Membrillo (Quince Paste)

Membrillo (Quince Paste)

Fall is my favorite season for many reasons; cooler weather leaves changing colors, decorating for Halloween, pumpkin spice lattes, and baking lots of yummy food! Fall is also the time of year I scour the grocery stores, in search of quince. Quince, after all, is the main ingredient in membrillo. Although, in the past, I’ve mainly used quince to make quince jam.


What is Membrillo?

You might know “Membrillo,” by its other name, “quince cheese.” It is a thick jelly made with quince, sugar, lemon, and vanilla. Quince fruit is cooked down, pureed, and simmered with sugar and other flavorings. The paste is either cooked over the stove until thickened, and deeper in color, or cooked down in the oven. This is a slow process, taking hours to prepare, but the result is totally worth it! The delicious thick paste is then cut into squares or strips. Quince cheese is commonly served with Manchego cheese and wine.


Membrillo gets deeper in color the longer it cooks.


What is Quince, and What Does it Taste Like?

The elusive quince; I have spent the last three weeks searching for this unique fruit.  Usually, when I ask the folks working in the grocery section if they have quince, I get a blank look in response. This look is usually followed by the following question; “what is quince?” To this, I reply, “it’s what you would get if a pear and an apple had a baby.” Some believe the serpent tempted Eve with a quince, instead of an apple. But, I don’t necessarily believe this, since quince is not a fruit that you can pick off the tree and sink your teeth into. Quince tastes better cooked, such as in this membrillo recipe.




The Origin of Quince

Quince was cultivated in the Mesopotamian Plains, and was known to the Akkadian people as “supurgillu.” Assyrians call quince “sparijleh,” can you see the similarity? That is because, after the fall of the Akkadian Empire around 2150 B.C. , the Akkadian people were formed into two separate groups Assyria to the north and Babylon to the south). So, once again, we find an Assyrian connection!


Membrillo, at the beginning stages.




Quince Cost and Availability

When I finally found quince last week, I bought four at $2.29 each…worth it! Quince is definitely on the pricey side, and available for a short window of time in late Fall. If you do end up buying some, do yourself a favor and leave them on the counter for a few days. This way you can enjoy their heavenly aroma for a few days as they ripen further.




How Long Does Membrillo Last?

(the following is a recipe update)

How long the membrillo will last depends on your living arrangement. If you have a family that loves sweets, you won’t have to worry about it lasting, or storing it for that matter. If, however, you plan on enjoying this scrumptious paste over time, I have good news for you. The membrillo I made last year is still just as delicious! I simply stored it in the fridge in a wax paper-lined Tupperware. So feel free making this recipe ahead of time, just resist the temptation to eat it all before you plan on serving it!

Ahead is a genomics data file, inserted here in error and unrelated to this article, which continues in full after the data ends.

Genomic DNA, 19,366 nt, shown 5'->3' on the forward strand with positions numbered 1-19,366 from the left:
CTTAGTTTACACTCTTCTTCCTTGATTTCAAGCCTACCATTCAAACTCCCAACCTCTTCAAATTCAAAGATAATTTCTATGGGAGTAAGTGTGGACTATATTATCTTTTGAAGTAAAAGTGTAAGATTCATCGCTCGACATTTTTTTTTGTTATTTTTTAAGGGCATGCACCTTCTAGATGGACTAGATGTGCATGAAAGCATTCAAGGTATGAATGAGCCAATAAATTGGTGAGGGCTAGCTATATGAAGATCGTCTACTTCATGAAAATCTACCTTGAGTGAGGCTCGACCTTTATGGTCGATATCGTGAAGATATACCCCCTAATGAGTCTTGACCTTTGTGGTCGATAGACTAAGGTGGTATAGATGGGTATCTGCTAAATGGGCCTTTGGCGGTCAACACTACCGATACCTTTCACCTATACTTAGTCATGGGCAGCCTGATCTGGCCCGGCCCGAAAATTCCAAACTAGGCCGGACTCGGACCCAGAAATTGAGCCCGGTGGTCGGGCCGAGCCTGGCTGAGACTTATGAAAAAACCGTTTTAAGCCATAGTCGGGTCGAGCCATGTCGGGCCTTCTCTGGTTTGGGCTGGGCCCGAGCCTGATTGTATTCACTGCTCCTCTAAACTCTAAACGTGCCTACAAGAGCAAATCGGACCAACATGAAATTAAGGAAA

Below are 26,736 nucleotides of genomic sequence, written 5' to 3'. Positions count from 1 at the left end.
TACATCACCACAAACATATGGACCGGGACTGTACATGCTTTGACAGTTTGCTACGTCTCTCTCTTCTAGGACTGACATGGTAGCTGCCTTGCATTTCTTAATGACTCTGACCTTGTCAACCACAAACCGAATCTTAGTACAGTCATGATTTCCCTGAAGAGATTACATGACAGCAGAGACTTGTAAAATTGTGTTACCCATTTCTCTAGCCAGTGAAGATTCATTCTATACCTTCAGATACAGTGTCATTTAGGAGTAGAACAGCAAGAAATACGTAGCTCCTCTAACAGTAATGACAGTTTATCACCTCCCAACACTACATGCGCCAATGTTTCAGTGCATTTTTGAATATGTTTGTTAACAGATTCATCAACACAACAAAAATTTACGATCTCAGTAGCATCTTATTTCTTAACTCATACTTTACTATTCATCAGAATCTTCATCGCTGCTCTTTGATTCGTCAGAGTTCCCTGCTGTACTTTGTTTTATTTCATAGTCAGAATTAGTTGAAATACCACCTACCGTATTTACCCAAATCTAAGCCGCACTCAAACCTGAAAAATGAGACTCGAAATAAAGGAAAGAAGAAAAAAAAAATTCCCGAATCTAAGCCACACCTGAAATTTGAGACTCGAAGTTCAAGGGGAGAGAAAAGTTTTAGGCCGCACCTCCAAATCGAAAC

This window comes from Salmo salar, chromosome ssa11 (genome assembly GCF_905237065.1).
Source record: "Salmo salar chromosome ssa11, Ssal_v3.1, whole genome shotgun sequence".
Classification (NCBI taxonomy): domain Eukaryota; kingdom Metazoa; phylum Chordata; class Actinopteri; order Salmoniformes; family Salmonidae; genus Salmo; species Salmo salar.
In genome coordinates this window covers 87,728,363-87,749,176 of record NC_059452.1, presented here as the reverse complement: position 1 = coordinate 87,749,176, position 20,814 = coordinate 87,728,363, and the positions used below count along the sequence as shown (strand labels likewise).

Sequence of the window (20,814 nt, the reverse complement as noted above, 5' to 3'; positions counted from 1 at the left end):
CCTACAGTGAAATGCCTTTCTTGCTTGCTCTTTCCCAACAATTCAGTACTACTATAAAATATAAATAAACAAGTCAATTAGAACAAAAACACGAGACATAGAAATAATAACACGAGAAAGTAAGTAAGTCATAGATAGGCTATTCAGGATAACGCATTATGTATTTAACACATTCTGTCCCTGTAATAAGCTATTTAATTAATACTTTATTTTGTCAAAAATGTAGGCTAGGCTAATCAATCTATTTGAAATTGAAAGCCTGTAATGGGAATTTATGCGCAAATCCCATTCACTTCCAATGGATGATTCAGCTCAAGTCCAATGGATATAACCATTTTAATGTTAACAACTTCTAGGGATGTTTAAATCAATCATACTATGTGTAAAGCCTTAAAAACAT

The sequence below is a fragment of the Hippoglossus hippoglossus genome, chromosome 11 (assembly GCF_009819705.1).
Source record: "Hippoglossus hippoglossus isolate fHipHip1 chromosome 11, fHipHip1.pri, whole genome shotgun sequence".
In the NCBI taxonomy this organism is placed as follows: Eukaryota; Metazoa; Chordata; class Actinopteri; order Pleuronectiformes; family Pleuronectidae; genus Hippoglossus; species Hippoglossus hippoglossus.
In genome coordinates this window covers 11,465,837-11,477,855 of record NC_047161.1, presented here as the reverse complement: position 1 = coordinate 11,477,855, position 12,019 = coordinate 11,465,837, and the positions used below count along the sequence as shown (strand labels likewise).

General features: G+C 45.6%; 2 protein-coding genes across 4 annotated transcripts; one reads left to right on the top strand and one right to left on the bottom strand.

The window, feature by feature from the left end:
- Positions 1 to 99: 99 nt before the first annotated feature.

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5 from 1 vote
Membrillo (Quince Paste)
Prep Time
10 mins
Cook Time
2 hrs 10 mins
Total Time
2 hrs 20 mins

Spanish membrillo, quince paste, perfect for serving with cheese and wine.

Course: Dessert, Snacks
Cuisine: Spanish
Servings: 36 1" pieces
Calories: 104 kcal
  1. Butter one side of parchment paper and place (buttered side up) into an 8 x 8 ceramic dish. Set aside for later.
  2. Wash and remove the fuzz off the quince, especially if freshly picked. The fuzz will most likely already be cleaned off from store-bought quince.
  3. Chop the quince into chunks. You can either peel them, or leave them as is.
  4. Place chopped quince in a six-quart saucepan and cover with plenty of water.
  5. Bring to a boil and cook, covered, for 40 minutes, or until the fruit is fork-tender.
  6. Once done, drain into a strainer.
  7. Puree the quince in a food processor until you achieve an applesauce consistency. Using a kitchen scale, weigh the quince puree, then add back into the empty saucepan.
  8. Weigh out an equal amount of sugar and add to the quince. In my case, it was a pound of each. Stir over low-medium heat until the sugar liquifies. Slit the vanilla bean down the center and add to the same pot.
  9. Stir frequently while cooking. You will notice that the color of the quince will begin to deepen the longer it cooks.
  10. After about an hour of cooking, remove the vanilla bean and stir in the lemon juice. Continue to cook, stirring frequently.
  11. This is what the quince looked like after 1-1/2 hours of cooking time.
  12. Using a spatula, transfer the mixture into the prepared dish.
  13. To achieve a smoother surface, I used a buttered sheet of parchment paper to cover the membrillo. I then ran my hands over the parchment paper to smooth out the surface.
  14. Refrigerate the membrillo for a couple of hours until it sets. To serve, cut into squares and serve with Manchego cheese and wine.

Nutrition Facts
Membrillo (Quince Paste)
Amount Per Serving
Calories 104
% Daily Value*
Total Fat 0g 0%
Saturated Fat 0g 0%
Cholesterol 0mg 0%
Sodium 0mg 0%
Total Carbohydrates 27g 9%
Dietary Fiber 0g 0%
Sugars 25g
Protein 0g 0%
* Percent Daily Values are based on a 2000 calorie diet.

2 thoughts on “Membrillo (Quince Paste)”

  • Thank you for your comment, Salvador. I’m just learning about this delicious treat, but I’m already addicted. I found more quince at my local grocery store last night and bought 8 more. I’m ready for round two, and of course, some quince jam!

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